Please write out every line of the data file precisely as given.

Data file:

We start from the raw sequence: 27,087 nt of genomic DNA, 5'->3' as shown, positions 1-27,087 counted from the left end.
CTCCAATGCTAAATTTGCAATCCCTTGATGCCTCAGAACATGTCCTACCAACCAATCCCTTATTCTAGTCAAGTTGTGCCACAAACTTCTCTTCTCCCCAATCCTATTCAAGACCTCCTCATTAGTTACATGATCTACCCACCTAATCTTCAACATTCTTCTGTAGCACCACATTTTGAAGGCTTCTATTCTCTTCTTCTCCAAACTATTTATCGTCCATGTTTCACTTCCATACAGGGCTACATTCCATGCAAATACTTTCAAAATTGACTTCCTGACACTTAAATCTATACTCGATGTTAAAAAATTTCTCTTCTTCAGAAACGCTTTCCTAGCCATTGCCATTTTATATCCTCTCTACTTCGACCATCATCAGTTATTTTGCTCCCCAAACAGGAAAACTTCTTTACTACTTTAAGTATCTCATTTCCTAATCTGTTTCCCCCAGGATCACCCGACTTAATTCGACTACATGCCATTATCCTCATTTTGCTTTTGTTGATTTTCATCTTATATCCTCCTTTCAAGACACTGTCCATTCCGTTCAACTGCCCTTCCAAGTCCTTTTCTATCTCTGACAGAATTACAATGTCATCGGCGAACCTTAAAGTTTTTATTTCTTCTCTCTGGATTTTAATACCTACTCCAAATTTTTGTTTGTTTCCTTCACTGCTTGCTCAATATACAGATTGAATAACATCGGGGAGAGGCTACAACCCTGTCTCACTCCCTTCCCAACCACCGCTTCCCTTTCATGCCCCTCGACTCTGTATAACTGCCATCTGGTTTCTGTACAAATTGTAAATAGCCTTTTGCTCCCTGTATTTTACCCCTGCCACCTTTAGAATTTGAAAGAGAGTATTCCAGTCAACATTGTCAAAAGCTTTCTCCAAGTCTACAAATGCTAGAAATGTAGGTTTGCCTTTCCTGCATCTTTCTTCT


We start from the raw sequence: 27,087 nt of genomic DNA, 5'->3' as shown, positions 1-27,087 counted from the left end.
CTCCAATGCTAAATTTGCAATCCCTTGATGCCTCAGAACATGTCCTACCAACCAATCCCTTATTCTAGTCAAGTTGTGCCACAAACTTCTCTTCTCCCCAATCCTATTCAAGACCTCCTCATTAGTTACATGATCTACCCACCTAATCTTCAACATTCTTCTGTAGCACCACATTTTGAAGGCTTCTATTCTCTTCTTCTCCAAACTATTTATCGTCCATGTTTCACTTCCATACAGGGCTACATTCCATGCAAATACTTTCAAAATTGACTTCCTGACACTTAAATCTATACTCGATGTTAAAAAATTTCTCTTCTTCAGAAACGCTTTCCTAGCCATTGCCATTTTATATCCTCTCTACTTCGACCATCATCAGTTATTTTGCTCCCCAAACAGGAAAACTTCTTTACTACTTTAAGTATCTCATTTCCTAATCTGTTTCCCCCAGGATCACCCGACTTAATTCGACTACATGCCATTATCCTCATTTTGCTTTTGTTGATTTTCATCTTATATCCTCCTTTCAAGACACTGTCCATTCCGTTCAACTGCCCTTCCAAGTCCTTTTCTATCTCTGACAGAATTACAATGTCATCGGCGAACCTTAAAGTTTTTATTTCTTCTCTCTGGATTTTAATACCTACTCCAAATTTTTGTTTGTTTCCTTCACTGCTTGCTCAATATACAGATTGAATAACATCGGGGAGAGGCTACAACCCTGTCTCACTCCCTTCCCAACCACCGCTTCCCTTTCATGCCCCTCGACTCTGTATAACTGCCATCTGGTTTCTGTACAAATTGTAAATAGCCTTTTGCTCCCTGTATTTTACCCCTGCCACCTTTAGAATTTGAAAGAGAGTATTCCAGTCAACATTGTCAAAAGCTTTCTCCAAGTCTACAAATGCTAGAAATGTAGGTTTGCCTTTCCTGCATCTTTCTTCT